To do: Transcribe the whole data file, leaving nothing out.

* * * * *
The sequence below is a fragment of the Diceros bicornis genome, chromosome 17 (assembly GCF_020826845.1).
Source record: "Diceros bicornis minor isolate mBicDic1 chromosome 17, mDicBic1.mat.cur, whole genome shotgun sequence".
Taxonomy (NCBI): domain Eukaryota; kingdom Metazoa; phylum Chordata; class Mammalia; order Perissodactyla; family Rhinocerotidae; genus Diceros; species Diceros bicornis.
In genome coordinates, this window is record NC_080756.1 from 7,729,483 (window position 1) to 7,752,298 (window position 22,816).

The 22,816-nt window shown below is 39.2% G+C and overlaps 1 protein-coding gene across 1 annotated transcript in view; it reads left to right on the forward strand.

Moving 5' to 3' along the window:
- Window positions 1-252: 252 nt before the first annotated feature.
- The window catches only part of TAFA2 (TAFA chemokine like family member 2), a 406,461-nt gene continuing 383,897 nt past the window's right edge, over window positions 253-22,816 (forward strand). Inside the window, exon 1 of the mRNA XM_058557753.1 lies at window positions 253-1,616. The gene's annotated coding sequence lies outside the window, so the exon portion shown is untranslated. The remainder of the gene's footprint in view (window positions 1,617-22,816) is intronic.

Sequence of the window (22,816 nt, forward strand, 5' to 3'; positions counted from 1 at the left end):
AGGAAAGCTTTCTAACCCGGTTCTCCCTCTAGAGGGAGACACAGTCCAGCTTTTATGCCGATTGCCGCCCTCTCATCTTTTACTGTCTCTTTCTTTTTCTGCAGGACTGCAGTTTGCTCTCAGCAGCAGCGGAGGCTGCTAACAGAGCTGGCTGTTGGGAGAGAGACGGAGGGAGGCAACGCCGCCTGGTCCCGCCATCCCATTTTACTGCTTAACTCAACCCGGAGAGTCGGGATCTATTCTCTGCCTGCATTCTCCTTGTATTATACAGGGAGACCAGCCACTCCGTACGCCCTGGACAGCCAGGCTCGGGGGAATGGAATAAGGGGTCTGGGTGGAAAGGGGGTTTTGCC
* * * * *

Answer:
The sequence below is a fragment of the Diceros bicornis genome, chromosome 17 (assembly GCF_020826845.1).
Source record: "Diceros bicornis minor isolate mBicDic1 chromosome 17, mDicBic1.mat.cur, whole genome shotgun sequence".
Taxonomy (NCBI): domain Eukaryota; kingdom Metazoa; phylum Chordata; class Mammalia; order Perissodactyla; family Rhinocerotidae; genus Diceros; species Diceros bicornis.
In genome coordinates, this window is record NC_080756.1 from 7,729,483 (window position 1) to 7,752,298 (window position 22,816).

The 22,816-nt window shown below is 39.2% G+C and overlaps 1 protein-coding gene across 1 annotated transcript in view; it reads left to right on the forward strand.

Moving 5' to 3' along the window:
- Window positions 1-252: 252 nt before the first annotated feature.
- The window catches only part of TAFA2 (TAFA chemokine like family member 2), a 406,461-nt gene continuing 383,897 nt past the window's right edge, over window positions 253-22,816 (forward strand). Inside the window, exon 1 of the mRNA XM_058557753.1 lies at window positions 253-1,616. The gene's annotated coding sequence lies outside the window, so the exon portion shown is untranslated. The remainder of the gene's footprint in view (window positions 1,617-22,816) is intronic.

Sequence of the window (22,816 nt, forward strand, 5' to 3'; positions counted from 1 at the left end):
AGGAAAGCTTTCTAACCCGGTTCTCCCTCTAGAGGGAGACACAGTCCAGCTTTTATGCCGATTGCCGCCCTCTCATCTTTTACTGTCTCTTTCTTTTTCTGCAGGACTGCAGTTTGCTCTCAGCAGCAGCGGAGGCTGCTAACAGAGCTGGCTGTTGGGAGAGAGACGGAGGGAGGCAACGCCGCCTGGTCCCGCCATCCCATTTTACTGCTTAACTCAACCCGGAGAGTCGGGATCTATTCTCTGCCTGCATTCTCCTTGTATTATACAGGGAGACCAGCCACTCCGTACGCCCTGGACAGCCAGGCTCGGGGGAATGGAATAAGGGGTCTGGGTGGAAAGGGGGTTTTGCC